The late Malawian president Bingu wa Mutharika, who was succeeded by Banda last year, won the 2004 elections when he stood on a United Democratic Front (UDF) ticket but the party later revealed that he had won through a stolen vote. UDF was formed by ex-president Bakili Muluzi in 1992 after the fall of dictator Hastings Kamuzu Banda.
Muluzi and UDF won elections in 1994 and ruled until 2004. Wa Mutharika then came in on a UDF ticket but after succeeding Muluzi he clashed with the party and his predecessor who had effectively remained as party leader. In 2005 wa Mutharika left to form the Democratic Progressive Party (DPP) which won the elections in 2009, leading to mass defections from UDF.
Banda, who was vice-president between 2009 and last year before she succeeded wa Mutharika in April, will be seeking proper election next year under the ticket of her own party, People’s Party (PP), which she created in 2011 after expulsion from the ruling DPP after she refused to endorse wa Mutharika’s young brother, Peter, as party successor to his brother as well as candidate in next year’s elections.
Sources said Banda’s nascent PP was still building structures across the country amid fears it might find it difficult to win next year’s elections, hence consultations with Zimbabwe on polls.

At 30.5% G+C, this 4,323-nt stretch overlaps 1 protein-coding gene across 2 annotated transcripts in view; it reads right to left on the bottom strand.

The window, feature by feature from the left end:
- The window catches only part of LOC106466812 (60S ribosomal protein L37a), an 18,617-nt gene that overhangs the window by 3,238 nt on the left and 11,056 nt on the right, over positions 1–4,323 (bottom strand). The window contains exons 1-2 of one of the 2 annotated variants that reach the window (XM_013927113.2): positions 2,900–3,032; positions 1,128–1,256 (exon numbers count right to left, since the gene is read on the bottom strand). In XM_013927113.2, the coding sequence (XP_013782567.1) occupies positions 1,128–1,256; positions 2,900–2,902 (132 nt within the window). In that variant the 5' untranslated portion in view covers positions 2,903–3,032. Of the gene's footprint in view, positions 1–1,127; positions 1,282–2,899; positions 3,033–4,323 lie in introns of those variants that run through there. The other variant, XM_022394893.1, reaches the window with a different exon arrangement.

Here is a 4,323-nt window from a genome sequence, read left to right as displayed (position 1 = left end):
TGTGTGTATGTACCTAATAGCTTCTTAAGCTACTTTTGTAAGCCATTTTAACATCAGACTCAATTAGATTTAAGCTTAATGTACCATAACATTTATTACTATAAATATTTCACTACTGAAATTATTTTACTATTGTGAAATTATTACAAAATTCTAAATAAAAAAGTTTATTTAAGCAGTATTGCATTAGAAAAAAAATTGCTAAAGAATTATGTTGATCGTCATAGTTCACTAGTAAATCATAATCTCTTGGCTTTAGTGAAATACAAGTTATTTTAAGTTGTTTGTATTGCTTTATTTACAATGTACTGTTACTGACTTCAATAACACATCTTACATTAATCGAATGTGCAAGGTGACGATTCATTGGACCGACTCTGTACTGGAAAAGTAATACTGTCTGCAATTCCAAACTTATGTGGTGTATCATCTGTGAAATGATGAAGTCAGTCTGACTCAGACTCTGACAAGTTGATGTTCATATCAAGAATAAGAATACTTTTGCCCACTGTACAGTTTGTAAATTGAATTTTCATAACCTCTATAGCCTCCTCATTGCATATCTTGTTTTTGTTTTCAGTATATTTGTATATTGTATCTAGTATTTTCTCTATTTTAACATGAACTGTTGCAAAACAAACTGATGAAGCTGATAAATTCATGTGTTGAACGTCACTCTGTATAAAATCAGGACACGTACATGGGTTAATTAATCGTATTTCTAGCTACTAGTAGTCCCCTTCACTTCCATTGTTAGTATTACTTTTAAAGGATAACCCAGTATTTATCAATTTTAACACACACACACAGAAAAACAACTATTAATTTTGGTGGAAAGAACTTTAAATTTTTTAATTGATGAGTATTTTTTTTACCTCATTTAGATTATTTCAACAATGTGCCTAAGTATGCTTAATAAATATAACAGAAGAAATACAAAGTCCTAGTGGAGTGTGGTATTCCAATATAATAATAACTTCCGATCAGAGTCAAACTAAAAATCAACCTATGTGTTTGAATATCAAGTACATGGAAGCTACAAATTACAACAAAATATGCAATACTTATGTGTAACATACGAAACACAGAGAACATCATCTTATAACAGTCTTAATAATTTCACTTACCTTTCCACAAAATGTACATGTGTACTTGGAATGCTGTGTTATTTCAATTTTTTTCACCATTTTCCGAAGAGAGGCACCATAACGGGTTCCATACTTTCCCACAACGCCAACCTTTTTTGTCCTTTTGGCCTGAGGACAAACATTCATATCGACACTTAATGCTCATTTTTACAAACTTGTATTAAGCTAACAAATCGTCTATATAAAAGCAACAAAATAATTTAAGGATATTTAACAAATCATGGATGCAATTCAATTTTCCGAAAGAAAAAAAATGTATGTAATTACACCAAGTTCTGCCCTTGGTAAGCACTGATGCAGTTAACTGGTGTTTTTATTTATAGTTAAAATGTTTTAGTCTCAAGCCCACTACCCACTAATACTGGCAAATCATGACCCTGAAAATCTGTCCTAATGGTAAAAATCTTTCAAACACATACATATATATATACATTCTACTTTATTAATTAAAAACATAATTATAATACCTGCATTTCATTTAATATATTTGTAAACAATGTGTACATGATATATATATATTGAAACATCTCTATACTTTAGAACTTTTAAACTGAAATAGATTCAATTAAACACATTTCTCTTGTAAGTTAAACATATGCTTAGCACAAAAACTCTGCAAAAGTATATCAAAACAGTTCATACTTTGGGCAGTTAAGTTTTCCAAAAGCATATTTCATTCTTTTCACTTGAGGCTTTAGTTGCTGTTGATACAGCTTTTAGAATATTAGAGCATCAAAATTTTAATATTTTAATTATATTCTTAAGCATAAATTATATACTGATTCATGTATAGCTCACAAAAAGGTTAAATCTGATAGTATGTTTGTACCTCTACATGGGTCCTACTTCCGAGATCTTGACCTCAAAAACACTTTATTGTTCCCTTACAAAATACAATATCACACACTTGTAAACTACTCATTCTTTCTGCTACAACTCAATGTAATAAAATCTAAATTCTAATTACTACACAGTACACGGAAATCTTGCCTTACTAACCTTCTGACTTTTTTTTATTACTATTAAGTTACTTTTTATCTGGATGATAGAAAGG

Banda visited Mugabe in April ahead of her taking over as Sadc chairperson after Zimbabwe’s recent elections. She was feted as royalty and she threw her weight behind Mugabe and his policies.
At the recent Sadc summit in Lilongwe, Banda played a crucial role in ensuring the regional bloc endorsed Zimbabwe’s disputed elections. She reportedly facilitated the secret meeting between Mugabe and Botswana President Ian Khama, who had raised concerns over allegations of rigging during Zimbabwe’s elections and demanded an audit of the results.
As incoming Sadc chairperson, Banda campaigned for Mugabe to be her deputy, a move largely seen as part of an elections deal between them and an attempt to secure him legitimacy after his controversial victory.
Sources say Banda’s government wants Nikuv, which launched its activities on the African continent in 1994 in Nigeria and has since expanded its operations to Zimbabwe, Zambia, Ghana, Lesotho, Botswana and Angola, to help out.
“Voter registration in Malawi is now being done for the second time after the first attempt was marred by irregularities with people from some regions being deliberately left out,” a senior UDF official told the Zimbabwe Independent on the sidelines of the just-ended Sadc summit in Lilongwe. “There is an obvious case of exclusion being implemented by Banda’s government to ensure that only her supporters are registered while regions in which she is unpopular are being marginalised.”
The official also claimed Banda’s relationship with Mugabe was motivated by elections and ensuring she remains in office. “We have lost confidence in Banda and we hope our candidate (Atupele Muluzi, son of former president Bakili Muluzi) will not lose due to fraud as Mugabe has a reputation of rigging elections,” the official said.
Mudede’s office paid Nikuv over US$10 million to deal with the voters’ rolls and election results.